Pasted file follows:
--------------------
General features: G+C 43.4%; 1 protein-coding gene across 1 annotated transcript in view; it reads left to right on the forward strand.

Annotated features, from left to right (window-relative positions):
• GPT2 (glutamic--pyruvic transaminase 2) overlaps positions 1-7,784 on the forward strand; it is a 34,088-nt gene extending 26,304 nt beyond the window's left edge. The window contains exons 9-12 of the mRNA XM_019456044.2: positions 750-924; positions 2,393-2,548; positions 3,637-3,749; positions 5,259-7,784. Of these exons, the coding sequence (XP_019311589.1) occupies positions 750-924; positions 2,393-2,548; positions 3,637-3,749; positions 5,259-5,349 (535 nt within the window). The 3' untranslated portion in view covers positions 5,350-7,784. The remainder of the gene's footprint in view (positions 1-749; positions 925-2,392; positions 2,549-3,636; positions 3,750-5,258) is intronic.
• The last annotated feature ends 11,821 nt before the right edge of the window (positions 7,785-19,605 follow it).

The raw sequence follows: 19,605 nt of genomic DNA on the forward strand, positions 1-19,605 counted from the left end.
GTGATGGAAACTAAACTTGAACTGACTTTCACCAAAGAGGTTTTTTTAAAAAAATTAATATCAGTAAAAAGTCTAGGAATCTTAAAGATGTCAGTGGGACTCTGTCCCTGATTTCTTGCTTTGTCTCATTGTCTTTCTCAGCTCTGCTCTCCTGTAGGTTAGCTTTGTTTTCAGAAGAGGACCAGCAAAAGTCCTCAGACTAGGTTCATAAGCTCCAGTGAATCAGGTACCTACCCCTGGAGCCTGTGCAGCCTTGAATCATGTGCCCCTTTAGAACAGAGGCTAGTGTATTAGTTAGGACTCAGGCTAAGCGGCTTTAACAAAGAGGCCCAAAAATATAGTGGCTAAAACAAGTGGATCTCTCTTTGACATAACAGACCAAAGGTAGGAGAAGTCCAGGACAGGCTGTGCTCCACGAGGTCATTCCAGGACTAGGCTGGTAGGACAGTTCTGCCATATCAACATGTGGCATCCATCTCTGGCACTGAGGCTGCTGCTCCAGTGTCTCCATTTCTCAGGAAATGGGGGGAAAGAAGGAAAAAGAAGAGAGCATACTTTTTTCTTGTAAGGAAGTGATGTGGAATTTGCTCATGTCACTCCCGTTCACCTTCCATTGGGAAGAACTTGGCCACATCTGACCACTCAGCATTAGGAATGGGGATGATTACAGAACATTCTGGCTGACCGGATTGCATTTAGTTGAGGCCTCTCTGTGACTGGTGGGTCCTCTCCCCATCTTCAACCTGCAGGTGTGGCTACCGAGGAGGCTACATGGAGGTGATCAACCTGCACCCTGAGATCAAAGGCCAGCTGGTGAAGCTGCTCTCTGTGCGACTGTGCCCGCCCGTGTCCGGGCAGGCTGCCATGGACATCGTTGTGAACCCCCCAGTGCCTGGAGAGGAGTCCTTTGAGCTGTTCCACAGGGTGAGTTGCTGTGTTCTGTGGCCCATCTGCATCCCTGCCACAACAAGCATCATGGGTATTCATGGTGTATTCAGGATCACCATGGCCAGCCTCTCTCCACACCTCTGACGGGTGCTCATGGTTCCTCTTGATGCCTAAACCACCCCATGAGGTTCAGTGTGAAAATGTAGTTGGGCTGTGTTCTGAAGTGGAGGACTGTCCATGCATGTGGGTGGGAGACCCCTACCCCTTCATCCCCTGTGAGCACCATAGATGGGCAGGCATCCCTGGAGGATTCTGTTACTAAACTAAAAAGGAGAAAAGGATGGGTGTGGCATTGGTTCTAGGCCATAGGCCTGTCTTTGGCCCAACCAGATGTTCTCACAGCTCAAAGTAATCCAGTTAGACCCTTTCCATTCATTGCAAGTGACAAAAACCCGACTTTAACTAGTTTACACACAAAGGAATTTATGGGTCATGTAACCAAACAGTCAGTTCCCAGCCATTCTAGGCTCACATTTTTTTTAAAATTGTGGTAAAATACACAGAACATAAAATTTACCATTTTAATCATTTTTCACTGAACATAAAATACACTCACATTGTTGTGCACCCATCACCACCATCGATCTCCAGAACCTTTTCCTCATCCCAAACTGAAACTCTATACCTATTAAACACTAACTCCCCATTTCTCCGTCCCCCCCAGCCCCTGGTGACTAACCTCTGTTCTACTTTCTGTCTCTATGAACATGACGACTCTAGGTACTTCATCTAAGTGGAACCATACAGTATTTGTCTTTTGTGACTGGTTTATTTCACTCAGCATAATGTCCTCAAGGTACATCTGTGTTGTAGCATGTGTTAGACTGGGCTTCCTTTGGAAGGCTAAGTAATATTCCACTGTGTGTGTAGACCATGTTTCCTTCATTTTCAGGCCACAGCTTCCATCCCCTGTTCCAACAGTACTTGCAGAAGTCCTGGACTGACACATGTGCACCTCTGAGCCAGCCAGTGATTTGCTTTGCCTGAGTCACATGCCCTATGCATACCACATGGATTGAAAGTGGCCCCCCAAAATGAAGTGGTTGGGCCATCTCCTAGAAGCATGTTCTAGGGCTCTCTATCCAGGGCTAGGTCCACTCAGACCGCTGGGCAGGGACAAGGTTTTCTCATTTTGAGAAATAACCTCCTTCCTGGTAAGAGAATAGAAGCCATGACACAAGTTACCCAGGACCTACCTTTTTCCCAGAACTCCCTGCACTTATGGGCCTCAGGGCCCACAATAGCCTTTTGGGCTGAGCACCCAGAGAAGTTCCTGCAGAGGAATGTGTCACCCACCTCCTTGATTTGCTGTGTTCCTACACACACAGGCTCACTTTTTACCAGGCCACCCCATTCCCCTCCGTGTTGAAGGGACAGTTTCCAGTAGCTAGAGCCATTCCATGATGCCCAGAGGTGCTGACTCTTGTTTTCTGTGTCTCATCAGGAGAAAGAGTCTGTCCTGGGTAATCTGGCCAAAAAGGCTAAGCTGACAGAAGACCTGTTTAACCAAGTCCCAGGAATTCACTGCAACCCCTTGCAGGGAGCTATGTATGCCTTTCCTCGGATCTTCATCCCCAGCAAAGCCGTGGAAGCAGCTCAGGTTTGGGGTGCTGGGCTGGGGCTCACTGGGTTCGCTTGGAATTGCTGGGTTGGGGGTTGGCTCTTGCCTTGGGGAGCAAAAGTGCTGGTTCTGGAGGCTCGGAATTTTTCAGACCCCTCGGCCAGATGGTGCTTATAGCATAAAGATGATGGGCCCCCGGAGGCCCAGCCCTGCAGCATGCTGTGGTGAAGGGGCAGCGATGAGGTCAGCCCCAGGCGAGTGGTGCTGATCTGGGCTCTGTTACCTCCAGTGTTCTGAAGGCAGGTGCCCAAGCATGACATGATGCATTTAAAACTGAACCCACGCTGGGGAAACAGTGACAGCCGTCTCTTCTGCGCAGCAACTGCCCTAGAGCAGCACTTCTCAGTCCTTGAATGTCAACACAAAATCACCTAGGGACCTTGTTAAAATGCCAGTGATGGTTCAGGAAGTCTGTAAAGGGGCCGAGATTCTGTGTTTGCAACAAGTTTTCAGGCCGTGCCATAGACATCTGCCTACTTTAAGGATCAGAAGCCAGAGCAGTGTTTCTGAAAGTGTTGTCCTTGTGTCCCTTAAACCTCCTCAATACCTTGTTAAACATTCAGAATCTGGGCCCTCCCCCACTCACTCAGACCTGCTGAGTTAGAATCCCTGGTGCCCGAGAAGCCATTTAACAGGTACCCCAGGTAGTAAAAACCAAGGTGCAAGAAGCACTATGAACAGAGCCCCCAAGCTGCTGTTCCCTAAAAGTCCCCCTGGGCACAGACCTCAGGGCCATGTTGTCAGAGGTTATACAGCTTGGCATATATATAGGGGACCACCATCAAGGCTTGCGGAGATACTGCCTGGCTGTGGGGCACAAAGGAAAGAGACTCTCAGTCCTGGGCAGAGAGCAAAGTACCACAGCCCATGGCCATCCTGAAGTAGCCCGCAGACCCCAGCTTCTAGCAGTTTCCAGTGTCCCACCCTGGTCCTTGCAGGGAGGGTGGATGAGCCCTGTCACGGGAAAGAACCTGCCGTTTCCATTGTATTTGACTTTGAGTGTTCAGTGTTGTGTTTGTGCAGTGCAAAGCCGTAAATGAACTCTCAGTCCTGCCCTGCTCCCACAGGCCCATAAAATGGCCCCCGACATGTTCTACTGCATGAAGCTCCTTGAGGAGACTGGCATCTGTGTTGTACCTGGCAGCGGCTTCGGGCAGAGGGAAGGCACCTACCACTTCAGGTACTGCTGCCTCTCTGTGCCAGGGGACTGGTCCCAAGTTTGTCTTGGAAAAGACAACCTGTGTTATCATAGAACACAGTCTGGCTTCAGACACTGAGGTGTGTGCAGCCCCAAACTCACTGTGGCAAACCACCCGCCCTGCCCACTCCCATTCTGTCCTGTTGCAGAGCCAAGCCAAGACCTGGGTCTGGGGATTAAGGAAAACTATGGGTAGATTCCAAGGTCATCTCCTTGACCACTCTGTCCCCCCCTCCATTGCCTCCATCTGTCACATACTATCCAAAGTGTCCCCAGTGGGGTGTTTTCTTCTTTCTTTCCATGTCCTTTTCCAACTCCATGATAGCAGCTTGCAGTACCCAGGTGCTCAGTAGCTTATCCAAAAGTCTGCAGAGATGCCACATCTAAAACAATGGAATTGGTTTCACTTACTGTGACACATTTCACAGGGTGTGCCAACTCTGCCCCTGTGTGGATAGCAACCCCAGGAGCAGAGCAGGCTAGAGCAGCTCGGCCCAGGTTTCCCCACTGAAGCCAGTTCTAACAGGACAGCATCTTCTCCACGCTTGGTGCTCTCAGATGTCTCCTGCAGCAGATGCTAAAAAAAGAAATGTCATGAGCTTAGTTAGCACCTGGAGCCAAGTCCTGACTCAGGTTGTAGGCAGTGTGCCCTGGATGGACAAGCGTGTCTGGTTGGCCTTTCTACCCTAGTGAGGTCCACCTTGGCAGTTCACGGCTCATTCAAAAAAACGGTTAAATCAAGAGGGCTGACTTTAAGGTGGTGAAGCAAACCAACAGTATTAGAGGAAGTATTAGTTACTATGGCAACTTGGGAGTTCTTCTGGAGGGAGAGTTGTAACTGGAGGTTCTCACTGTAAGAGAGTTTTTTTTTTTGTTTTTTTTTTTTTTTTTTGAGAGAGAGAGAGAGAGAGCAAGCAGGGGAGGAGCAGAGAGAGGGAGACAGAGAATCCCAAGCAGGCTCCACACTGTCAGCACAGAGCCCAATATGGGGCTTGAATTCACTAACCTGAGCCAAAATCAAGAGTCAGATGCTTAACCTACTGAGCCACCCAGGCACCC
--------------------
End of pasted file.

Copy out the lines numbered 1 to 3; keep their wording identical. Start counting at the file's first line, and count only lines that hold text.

General features: G+C 43.4%; 1 protein-coding gene across 1 annotated transcript in view; it reads left to right on the forward strand.

Annotated features, from left to right (window-relative positions):
• GPT2 (glutamic--pyruvic transaminase 2) overlaps positions 1-7,784 on the forward strand; it is a 34,088-nt gene extending 26,304 nt beyond the window's left edge. The window contains exons 9-12 of the mRNA XM_019456044.2: positions 750-924; positions 2,393-2,548; positions 3,637-3,749; positions 5,259-7,784. Of these exons, the coding sequence (XP_019311589.1) occupies positions 750-924; positions 2,393-2,548; positions 3,637-3,749; positions 5,259-5,349 (535 nt within the window). The 3' untranslated portion in view covers positions 5,350-7,784. The remainder of the gene's footprint in view (positions 1-749; positions 925-2,392; positions 2,549-3,636; positions 3,750-5,258) is intronic.